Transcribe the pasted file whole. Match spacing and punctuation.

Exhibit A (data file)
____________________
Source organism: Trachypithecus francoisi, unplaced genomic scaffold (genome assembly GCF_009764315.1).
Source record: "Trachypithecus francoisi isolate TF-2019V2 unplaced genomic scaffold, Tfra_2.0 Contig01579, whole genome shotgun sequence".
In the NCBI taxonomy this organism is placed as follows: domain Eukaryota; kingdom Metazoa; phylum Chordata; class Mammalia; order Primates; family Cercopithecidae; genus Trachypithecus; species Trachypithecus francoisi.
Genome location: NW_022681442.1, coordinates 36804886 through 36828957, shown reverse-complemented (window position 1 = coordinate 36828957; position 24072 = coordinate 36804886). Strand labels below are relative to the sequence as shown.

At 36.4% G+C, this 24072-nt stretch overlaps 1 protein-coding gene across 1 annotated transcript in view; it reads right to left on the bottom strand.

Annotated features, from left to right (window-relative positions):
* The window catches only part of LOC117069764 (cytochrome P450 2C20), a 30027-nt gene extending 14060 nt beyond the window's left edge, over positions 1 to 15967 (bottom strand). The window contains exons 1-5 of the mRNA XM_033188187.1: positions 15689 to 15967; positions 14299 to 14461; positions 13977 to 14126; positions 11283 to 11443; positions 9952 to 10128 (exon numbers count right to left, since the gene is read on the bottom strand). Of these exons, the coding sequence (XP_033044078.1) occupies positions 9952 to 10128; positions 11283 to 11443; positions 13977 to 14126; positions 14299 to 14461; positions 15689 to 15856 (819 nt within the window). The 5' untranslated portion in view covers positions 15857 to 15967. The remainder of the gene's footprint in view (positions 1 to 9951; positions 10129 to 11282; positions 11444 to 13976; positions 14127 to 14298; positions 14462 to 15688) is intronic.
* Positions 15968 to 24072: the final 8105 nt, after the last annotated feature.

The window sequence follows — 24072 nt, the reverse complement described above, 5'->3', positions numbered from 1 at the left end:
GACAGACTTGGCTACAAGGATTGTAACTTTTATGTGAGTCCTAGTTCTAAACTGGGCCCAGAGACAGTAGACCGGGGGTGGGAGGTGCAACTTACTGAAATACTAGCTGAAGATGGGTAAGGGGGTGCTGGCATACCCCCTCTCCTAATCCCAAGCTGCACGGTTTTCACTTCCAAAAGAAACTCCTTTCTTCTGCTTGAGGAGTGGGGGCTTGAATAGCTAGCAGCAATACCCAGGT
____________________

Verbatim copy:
Source organism: Trachypithecus francoisi, unplaced genomic scaffold (genome assembly GCF_009764315.1).
Source record: "Trachypithecus francoisi isolate TF-2019V2 unplaced genomic scaffold, Tfra_2.0 Contig01579, whole genome shotgun sequence".
In the NCBI taxonomy this organism is placed as follows: domain Eukaryota; kingdom Metazoa; phylum Chordata; class Mammalia; order Primates; family Cercopithecidae; genus Trachypithecus; species Trachypithecus francoisi.
Genome location: NW_022681442.1, coordinates 36804886 through 36828957, shown reverse-complemented (window position 1 = coordinate 36828957; position 24072 = coordinate 36804886). Strand labels below are relative to the sequence as shown.

At 36.4% G+C, this 24072-nt stretch overlaps 1 protein-coding gene across 1 annotated transcript in view; it reads right to left on the bottom strand.

Annotated features, from left to right (window-relative positions):
* The window catches only part of LOC117069764 (cytochrome P450 2C20), a 30027-nt gene extending 14060 nt beyond the window's left edge, over positions 1 to 15967 (bottom strand). The window contains exons 1-5 of the mRNA XM_033188187.1: positions 15689 to 15967; positions 14299 to 14461; positions 13977 to 14126; positions 11283 to 11443; positions 9952 to 10128 (exon numbers count right to left, since the gene is read on the bottom strand). Of these exons, the coding sequence (XP_033044078.1) occupies positions 9952 to 10128; positions 11283 to 11443; positions 13977 to 14126; positions 14299 to 14461; positions 15689 to 15856 (819 nt within the window). The 5' untranslated portion in view covers positions 15857 to 15967. The remainder of the gene's footprint in view (positions 1 to 9951; positions 10129 to 11282; positions 11444 to 13976; positions 14127 to 14298; positions 14462 to 15688) is intronic.
* Positions 15968 to 24072: the final 8105 nt, after the last annotated feature.

The window sequence follows — 24072 nt, the reverse complement described above, 5'->3', positions numbered from 1 at the left end:
GACAGACTTGGCTACAAGGATTGTAACTTTTATGTGAGTCCTAGTTCTAAACTGGGCCCAGAGACAGTAGACCGGGGGTGGGAGGTGCAACTTACTGAAATACTAGCTGAAGATGGGTAAGGGGGTGCTGGCATACCCCCTCTCCTAATCCCAAGCTGCACGGTTTTCACTTCCAAAAGAAACTCCTTTCTTCTGCTTGAGGAGTGGGGGCTTGAATAGCTAGCAGCAATACCCAGGT